|Dr. Thomas speaking at the GPTS 2014 Spring Theology Conference|
The comments came in an interview with Dr. Thomas in the August 2014 issue of Tabletalk, the devotional magazine of Ligonier Ministries. In the interview, he also discussed some pitfalls for young pastors. Here is an excerpt:
TT: What is the greatest temptation that young pastors face in gospel ministry, and how can they stand against it?
DT: To think too highly of themselves. The ministry is a place of enormous temptation to pride. It doesn’t make any difference as to the style of church (historic or hipster-urban church plant)—young ministers often stand in a place where words and opinions sway the hearts and affections of people. This can make the most stable person giddy. Paul knew this issue when he warned Timothy about elders: “He must not be a recent convert, or he may become puffed up with conceit and fall into the condemnation of the devil” (1 Tim. 3:6). How can one avoid issues of spiritual pride in a culture of entitlement? I am tempted to say, “Marry a girl who loves you enough to be honest enough to tell you what you need to hear,” but if current Facebook entries by pastors’ wives are to be believed, this may not be the solution. But accountability is paramount—whether with a good friend, or something more formally established with or by the session.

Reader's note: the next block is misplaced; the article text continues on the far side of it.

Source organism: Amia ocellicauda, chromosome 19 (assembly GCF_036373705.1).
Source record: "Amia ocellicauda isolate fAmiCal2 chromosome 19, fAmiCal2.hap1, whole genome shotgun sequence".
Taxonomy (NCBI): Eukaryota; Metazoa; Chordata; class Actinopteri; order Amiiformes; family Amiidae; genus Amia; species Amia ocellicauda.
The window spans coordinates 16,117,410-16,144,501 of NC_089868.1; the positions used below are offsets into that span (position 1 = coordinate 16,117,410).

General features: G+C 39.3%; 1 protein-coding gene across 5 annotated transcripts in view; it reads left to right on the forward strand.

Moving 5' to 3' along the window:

TT: If a man told you that he feels called to ministry and he asked you how he should pursue this calling, what would you tell him?
DT: I find today that many young men feel called to “ministry” but not to a traditional view of a “minister.” This issue needs to be addressed carefully. Assuming the call is to preaching and pastoring, I would tell him that the subjective call is one thing and the objective another. He needs to go to the church with this sense of call. Depending upon the ecclesiology, he should go to the pastor(s), who in turn will ensure that the elders endorse this call. There is a view that the seminary will sort out candidates and reveal who is and who is not called. This is a false belief. Usually, I tell a young man to find an opportunity to speak (a Bible study, perhaps) and then ask him to record it and evaluate it so that we can talk about it later.